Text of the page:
500 likes on a post from a local London-based nano influencer with 3,500 followers are way more important than 2000 likes from an international influencer with 20,000 followers.
Why? Local brands need… locals! The amount of people they need to be in business doesn’t expand beyond:
To sum it up, the short answer is this: nano influencers are needed by brands that need local power, and which can not expand beyond a geographical area. Most of the time, these are service-based businesses like cosmetic salons, where most people need a local brand to fix their problem (hair dressing, in this example)
Truth be told, most nano influencers who have between 2,500 and 5,000 followers won’t be able to receive huge amounts of money in exchange for posts or stories. This probably won’t come as a surprise, but it makes sense since your topics of expertise are not properly defined.
However, that shouldn’t discourage you. Check out our guide on how to become a micro influencer — we’ve written 8 lifelong rules anyone should follow if they want to know how to grow their audience!
We even explain how to find these topics of expertise and how to expand upon them.
Nano influencers might, however, be able to get paid in cash when collaborating the brands if we’re talking about a long-term partnership or a campaign.
Since a campaign would involve more than just a post or a story, the plans are bigger here.
Once again, having a highly-engaged audience will help wonders here, and the more of a niched influencer you are (in other words, being an influencer in an area where there are fewer other influencers), the better it will be for you.
Micro influencers have between 5,000 and 10,000 followers and are usually in the process of starting to build expertise in a certain field. Full expertise is usually achieved yet, but word has started to go around about what this influencer is doing.
This is about the last category where people are accidentally becoming influencers — most of the time, people who have more than 10,000 followers already have a feeling for what exactly it is that they’re doing which gathers followers.
Yes, there are cases where people have accidentally gathered 10,000 followers, but either:
A) They are going to stop growing at the same rate
B) They do discover what it is that makes people “gather” around them
If you’ve started your influencing career and have gotten at this stage, keep on going: it means something you’re doing works.
The reason why we mentioned earlier that micro influencers who have between 5,000 and 10,000 followers are starting to build expertise is that this focus hasn’t been solidified (yet).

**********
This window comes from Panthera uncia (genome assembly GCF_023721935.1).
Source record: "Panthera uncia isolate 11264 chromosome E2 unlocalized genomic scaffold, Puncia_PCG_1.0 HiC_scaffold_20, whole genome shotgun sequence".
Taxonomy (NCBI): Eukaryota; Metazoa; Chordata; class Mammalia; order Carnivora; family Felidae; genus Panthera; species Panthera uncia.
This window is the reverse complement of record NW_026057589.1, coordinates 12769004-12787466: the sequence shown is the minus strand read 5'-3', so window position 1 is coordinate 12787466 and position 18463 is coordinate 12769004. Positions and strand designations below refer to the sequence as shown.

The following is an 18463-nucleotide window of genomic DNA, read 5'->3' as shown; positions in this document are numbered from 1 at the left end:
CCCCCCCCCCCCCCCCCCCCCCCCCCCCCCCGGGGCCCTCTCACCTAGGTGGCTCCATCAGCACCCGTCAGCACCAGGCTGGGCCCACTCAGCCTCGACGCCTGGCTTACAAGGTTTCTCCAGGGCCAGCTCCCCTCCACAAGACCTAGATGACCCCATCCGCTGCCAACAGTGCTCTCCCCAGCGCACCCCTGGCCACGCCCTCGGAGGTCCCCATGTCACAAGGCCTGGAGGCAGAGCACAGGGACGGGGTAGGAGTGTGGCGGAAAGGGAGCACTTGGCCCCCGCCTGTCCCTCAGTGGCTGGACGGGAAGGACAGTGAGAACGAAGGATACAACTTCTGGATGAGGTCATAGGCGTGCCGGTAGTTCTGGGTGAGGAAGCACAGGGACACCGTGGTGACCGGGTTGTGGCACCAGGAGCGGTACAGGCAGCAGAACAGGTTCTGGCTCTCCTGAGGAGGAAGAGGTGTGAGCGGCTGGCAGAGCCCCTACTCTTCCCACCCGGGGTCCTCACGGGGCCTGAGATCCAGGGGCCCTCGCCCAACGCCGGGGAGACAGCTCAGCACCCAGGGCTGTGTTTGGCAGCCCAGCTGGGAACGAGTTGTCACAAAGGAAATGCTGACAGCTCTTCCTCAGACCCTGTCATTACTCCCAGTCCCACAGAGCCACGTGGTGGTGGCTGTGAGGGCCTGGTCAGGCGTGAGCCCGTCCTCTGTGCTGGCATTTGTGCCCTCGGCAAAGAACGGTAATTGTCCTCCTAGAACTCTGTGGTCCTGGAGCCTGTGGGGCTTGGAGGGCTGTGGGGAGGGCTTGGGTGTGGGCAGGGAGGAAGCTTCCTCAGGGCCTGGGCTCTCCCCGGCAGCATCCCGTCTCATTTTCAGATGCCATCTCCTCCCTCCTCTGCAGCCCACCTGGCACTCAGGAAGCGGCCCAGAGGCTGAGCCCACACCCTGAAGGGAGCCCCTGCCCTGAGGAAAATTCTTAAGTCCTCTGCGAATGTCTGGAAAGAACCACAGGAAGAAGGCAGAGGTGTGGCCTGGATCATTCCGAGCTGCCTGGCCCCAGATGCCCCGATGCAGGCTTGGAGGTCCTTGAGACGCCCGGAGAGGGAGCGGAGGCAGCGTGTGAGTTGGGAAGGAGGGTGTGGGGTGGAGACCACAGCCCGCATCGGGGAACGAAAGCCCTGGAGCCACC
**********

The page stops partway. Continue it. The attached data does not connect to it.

At this stage, it’s very likely that you’re still trying stuff — and the most important bit is that you need to find a way to see what works (so you can keep on doing that) and what doesn’t (so, naturally, you can stop doing that — and move on to trying other new things).
This is also the moment when most influencers will have their first interactions with brands willing to partner with them.
Most of the time, micro influencers will receive freebies, but this is also the category of influencers where money will start coming up more often.
Naturally, we’re not talking here about $10,000 per post but hey — the cash or items you’ll receive now will solidify your future partnerships:
At this stage, we do recommend working with as many brands as possible (as long as they fit the personal brand you’re building)
As you grow, brands will be more eager to pay more for partnerships with you if you show that you’ve got more experience in the field. How do you show that experience? Displaying brands you’ve worked with in the past — and actually having that body of expertise.
Even if it’s a free partnership, we do suggest you go for it. Having more brands you’ve worked with “under your belt” might make the difference between you and another influencer — or between $500 and $800 per post.
As we’ve mentioned in the nano influencer area of this guide, one thing to look out for is your engagement rate: the better your engagement rate, the more of a unique influencer you are.
In fact, more brands than you might imagine will choose you, with somewhere between 5,000 and 10,000 followers, over someone with 30,000 followers — given the right niche and engagement rate.
Another idea from the previous section of this guide which applies here as well is the following.
Brands need to “drive value” from a partnership with you. And “drive value” is just a fancy wording that brands (more specifically, marketing people) use in order to say: we need to make money from this partnership.
If brands spend $100 with you, they need to make more than $100 out of it.
But enough talking about abstract stuff — let’s have a look at what kind of brands will want to work with micro influencers.